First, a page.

Restrictive Covenants Can Be Challenged In Court If They Are Not Properly Drafted
A restrictive covenant is any agreement that prohibits some kind of behavior. Businesses draft noncompete agreements, nonsolicitation agreements and confidentiality agreements to prevent departing employees from causing the company harm by competing against it, sharing mission-critical company information or luring other employees to their new employers.
Restrictive covenants are important because they affect the ability of the two sides to prosper. Some restrictive covenants cannot be enforced because they are too stringent, or restrict over too long a time period. Others are written so broadly that they have no teeth. When either of these situations occurs, employees and employers alike need a lawyer familiar with restrictive covenants to present their facts and perspectives and protect their interests.
The employment law attorneys at The Employee Rights Group, LLC, in Boston, Massachusetts, represent both sides in restrictive covenant cases. We work to strike a balance, crafting agreements that preserve employers’ ability to do business, without imposing onerous or unrealistic conditions on their employees or fellow businesses.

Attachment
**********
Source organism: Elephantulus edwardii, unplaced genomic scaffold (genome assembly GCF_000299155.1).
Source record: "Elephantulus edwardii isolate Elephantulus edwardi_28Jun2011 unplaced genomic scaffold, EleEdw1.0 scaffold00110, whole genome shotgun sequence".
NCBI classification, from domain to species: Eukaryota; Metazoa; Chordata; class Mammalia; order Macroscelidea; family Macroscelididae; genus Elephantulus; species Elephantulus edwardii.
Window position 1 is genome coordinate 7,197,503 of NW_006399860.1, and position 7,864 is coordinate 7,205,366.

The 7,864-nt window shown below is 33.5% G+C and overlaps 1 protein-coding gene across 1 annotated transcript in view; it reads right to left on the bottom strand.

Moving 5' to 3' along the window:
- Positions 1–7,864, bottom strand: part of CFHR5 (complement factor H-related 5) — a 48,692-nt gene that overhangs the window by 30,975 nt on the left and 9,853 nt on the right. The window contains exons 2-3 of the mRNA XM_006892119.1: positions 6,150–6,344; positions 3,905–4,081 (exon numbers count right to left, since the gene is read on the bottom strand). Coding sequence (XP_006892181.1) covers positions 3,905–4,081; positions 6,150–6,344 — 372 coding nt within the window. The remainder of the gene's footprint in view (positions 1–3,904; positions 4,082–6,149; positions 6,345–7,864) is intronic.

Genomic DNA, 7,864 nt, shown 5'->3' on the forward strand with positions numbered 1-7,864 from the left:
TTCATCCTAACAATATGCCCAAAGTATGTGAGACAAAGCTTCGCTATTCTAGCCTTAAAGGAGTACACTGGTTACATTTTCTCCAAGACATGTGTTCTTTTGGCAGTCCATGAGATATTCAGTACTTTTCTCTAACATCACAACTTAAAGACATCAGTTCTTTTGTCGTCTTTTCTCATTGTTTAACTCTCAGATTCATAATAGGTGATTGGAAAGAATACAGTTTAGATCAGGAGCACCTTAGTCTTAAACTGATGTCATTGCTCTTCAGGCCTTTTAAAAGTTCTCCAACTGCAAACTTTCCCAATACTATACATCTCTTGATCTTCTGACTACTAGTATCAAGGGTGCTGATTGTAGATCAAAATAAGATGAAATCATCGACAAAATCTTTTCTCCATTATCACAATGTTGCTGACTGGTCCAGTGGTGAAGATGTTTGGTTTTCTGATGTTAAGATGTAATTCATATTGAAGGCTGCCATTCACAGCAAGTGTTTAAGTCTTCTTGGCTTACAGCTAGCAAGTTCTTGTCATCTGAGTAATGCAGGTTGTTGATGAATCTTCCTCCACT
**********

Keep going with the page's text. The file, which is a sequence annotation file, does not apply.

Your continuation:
Creating Effective Restrictive Covenants
It is not difficult to draft a covenant restricting employee behavior that is aggressive and states exactly what the business expects from future, current and former employees. It is more challenging to draft a covenant that is enforceable in the court and does not generate ill will, negativity and successful lawsuits.
We know how to create these documents so they are effective for an organization, and how to oppose them when they are unfair to departing employees. Our goal is always the best result for our clients, whichever side they are on.
If there are concerns regarding the enforceability of an employer covenant, call the lawyers of The Employee Rights Group, LLC at 774-847-7390 for a no-cost evaluation of the case. You are also welcome to email us your questions.